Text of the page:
I know I know. You don’t really want free alternatives for those costly legal research services that you have been using since Bowzer was a pup and the World Wide Web was only a twinkle in Tim Berners-Lee’s eye. I know how that reassuring logo on the top of your downloaded cases, statutes and articles warms your heart and brightens your smile. I know how you have been researching for years and know all there is to know about how to get in the know.
But just in case you might want some of the free and available information of the legal variety, head on over to the Georgetown Law Library for a current list of near comprehensive proportion of free and low cost alternatives for legal research. Heck, the list even includes some low cost offerings by the Big Two. I guess if you can’t beat them, well, you know what to do.
There is a handy Table of Contents along the left side of the page and the more detailed list and tables taking up most of the right. Of course, there is case law broken up by court, state and federal constitutions, federal and state codes and session laws, a passel of legislative history, and even administrative regulations. The low cost alternatives include:
While these lists keep popping up from time to time, it is always worth taking a look. Resources change as fast as Lindsay Lohan’s hair color on the web and you never know what new link might debut.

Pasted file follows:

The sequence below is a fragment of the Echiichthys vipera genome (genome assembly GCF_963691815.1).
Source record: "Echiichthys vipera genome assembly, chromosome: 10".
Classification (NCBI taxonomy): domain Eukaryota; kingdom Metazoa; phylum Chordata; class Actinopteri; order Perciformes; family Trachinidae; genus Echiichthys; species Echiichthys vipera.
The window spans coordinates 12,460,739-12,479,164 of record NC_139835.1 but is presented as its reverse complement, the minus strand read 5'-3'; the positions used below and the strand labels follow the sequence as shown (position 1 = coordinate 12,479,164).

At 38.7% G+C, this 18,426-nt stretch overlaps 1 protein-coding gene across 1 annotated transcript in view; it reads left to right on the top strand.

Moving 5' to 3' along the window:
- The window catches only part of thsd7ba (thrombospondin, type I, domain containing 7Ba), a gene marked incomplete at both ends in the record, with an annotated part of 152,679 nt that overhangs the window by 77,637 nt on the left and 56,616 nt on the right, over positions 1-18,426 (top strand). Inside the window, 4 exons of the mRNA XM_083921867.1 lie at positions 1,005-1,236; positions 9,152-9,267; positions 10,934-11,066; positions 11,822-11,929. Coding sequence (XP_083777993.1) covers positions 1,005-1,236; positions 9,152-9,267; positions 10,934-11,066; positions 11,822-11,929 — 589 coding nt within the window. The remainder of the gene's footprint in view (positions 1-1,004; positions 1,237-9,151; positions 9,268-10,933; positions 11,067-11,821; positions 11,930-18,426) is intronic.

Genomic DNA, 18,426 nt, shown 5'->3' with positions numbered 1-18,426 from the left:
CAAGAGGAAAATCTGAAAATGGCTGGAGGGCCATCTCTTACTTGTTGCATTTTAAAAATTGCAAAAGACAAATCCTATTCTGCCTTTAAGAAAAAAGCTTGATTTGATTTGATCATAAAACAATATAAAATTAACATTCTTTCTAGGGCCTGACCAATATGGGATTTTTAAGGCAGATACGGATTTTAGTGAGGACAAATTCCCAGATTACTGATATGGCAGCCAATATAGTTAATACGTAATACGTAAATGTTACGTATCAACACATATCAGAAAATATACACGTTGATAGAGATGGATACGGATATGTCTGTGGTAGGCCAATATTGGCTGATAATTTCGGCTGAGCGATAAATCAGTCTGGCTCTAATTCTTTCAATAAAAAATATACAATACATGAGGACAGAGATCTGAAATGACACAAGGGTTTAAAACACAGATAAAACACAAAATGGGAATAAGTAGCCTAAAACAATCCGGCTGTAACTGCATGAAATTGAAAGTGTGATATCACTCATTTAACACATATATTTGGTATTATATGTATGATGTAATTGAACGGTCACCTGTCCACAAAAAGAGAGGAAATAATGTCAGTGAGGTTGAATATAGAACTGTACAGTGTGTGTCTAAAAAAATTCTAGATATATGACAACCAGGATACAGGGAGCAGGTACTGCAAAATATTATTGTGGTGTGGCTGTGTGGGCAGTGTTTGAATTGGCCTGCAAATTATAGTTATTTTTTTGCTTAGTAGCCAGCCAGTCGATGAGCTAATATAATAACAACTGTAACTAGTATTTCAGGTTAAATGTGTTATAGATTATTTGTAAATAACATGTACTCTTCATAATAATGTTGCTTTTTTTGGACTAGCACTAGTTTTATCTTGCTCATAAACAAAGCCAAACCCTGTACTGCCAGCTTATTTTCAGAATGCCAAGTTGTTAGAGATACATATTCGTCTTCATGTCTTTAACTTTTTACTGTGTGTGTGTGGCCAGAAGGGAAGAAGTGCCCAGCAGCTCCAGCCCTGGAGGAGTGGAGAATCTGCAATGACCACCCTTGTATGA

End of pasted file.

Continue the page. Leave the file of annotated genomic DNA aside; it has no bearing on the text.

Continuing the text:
And if you are looking for some tips on how best to employ these tools in the most cost-effective manner, head over to the ABA‘s Law Practice Magazine for a great article on 10 Ways to Stretch Your Research Dollars – How To Get The Facts On A Dime. The tips include: ways to access the Big Two in a more tailored way; employ advanced search functionality on the Web; use alternative resources for public docs like court decisions; perform competitive corporate research; use sites like JDSupra to assist in preparing your own court documents; use the Web to help with off-line research; and, verify that what you find on the Web is the best source for your purposes. This is a fantastic collection of suggestions that are sure to hone and refine your skill set.
Hat tip to the Legal Writing Prof Blog and to the Ross-Blakely Law Library Blog, which never fail to come up with the goods.
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